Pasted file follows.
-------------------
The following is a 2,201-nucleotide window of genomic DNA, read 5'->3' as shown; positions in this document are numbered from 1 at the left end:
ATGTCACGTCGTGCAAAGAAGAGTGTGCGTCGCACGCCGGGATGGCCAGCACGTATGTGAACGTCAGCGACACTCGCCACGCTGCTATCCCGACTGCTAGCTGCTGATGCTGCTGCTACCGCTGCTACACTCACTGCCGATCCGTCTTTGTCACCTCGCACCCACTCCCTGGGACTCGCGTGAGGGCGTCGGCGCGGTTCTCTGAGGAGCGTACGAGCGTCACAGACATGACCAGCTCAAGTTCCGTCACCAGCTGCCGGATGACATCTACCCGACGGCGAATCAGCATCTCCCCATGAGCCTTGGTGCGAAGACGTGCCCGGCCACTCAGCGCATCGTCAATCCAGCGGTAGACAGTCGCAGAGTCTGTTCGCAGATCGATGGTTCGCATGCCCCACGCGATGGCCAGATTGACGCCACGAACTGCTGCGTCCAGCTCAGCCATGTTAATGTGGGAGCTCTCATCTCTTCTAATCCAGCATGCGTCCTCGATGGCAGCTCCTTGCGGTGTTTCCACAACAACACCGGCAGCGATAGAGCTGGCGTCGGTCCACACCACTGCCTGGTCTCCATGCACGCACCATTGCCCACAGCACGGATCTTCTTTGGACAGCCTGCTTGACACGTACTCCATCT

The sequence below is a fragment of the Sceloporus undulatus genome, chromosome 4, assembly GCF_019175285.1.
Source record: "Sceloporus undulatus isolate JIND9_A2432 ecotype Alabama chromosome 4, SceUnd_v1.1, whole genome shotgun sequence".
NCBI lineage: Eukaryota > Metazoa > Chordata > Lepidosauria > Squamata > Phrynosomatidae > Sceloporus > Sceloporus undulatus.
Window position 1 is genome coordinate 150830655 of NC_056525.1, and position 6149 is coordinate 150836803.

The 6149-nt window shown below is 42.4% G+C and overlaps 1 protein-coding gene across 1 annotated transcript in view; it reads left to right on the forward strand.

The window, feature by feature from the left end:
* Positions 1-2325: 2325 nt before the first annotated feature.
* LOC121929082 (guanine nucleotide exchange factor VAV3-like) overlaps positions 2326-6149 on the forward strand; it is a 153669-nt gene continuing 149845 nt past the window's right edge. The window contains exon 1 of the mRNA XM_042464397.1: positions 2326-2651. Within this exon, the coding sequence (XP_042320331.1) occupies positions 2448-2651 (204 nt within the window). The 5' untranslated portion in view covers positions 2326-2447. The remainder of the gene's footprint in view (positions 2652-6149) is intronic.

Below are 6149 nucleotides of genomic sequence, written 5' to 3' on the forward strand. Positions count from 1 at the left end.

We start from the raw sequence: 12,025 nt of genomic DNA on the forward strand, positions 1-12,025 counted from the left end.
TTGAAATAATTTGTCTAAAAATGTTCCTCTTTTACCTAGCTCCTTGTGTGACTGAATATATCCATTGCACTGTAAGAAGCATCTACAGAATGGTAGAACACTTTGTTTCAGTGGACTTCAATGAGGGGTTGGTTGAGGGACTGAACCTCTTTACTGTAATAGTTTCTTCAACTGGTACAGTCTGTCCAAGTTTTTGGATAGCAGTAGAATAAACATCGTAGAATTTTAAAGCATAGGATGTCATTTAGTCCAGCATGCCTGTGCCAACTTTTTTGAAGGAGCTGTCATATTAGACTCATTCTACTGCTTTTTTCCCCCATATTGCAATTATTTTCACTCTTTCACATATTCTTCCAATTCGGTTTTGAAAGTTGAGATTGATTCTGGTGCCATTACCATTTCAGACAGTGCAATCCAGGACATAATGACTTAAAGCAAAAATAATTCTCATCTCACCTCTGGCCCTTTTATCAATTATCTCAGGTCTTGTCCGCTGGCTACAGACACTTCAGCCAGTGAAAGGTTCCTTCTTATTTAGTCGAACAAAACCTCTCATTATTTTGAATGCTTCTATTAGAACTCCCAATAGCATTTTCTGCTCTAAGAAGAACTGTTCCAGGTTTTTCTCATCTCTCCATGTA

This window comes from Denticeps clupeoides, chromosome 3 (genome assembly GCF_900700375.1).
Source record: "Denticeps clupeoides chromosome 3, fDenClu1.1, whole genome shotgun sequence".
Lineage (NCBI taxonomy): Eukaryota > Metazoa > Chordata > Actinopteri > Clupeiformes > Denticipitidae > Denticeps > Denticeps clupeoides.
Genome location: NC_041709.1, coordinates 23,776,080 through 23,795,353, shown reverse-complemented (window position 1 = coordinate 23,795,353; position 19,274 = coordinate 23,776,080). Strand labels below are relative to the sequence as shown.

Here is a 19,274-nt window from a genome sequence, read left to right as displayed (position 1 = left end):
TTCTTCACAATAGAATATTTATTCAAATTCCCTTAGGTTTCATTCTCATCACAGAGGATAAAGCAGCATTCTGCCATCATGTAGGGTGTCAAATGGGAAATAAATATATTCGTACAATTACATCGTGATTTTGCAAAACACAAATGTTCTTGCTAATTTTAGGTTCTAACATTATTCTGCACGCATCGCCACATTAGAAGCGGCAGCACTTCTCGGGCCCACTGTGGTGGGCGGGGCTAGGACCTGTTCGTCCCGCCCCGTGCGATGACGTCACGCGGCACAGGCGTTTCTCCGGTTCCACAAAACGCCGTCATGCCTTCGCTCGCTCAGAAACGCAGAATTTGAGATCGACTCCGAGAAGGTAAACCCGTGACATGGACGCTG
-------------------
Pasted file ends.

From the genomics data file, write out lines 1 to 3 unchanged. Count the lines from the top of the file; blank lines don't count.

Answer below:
The following is a 2,201-nucleotide window of genomic DNA, read 5'->3' as shown; positions in this document are numbered from 1 at the left end:
ATGTCACGTCGTGCAAAGAAGAGTGTGCGTCGCACGCCGGGATGGCCAGCACGTATGTGAACGTCAGCGACACTCGCCACGCTGCTATCCCGACTGCTAGCTGCTGATGCTGCTGCTACCGCTGCTACACTCACTGCCGATCCGTCTTTGTCACCTCGCACCCACTCCCTGGGACTCGCGTGAGGGCGTCGGCGCGGTTCTCTGAGGAGCGTACGAGCGTCACAGACATGACCAGCTCAAGTTCCGTCACCAGCTGCCGGATGACATCTACCCGACGGCGAATCAGCATCTCCCCATGAGCCTTGGTGCGAAGACGTGCCCGGCCACTCAGCGCATCGTCAATCCAGCGGTAGACAGTCGCAGAGTCTGTTCGCAGATCGATGGTTCGCATGCCCCACGCGATGGCCAGATTGACGCCACGAACTGCTGCGTCCAGCTCAGCCATGTTAATGTGGGAGCTCTCATCTCTTCTAATCCAGCATGCGTCCTCGATGGCAGCTCCTTGCGGTGTTTCCACAACAACACCGGCAGCGATAGAGCTGGCGTCGGTCCACACCACTGCCTGGTCTCCATGCACGCACCATTGCCCACAGCACGGATCTTCTTTGGACAGCCTGCTTGACACGTACTCCATCT

The sequence below is a fragment of the Sceloporus undulatus genome, chromosome 4, assembly GCF_019175285.1.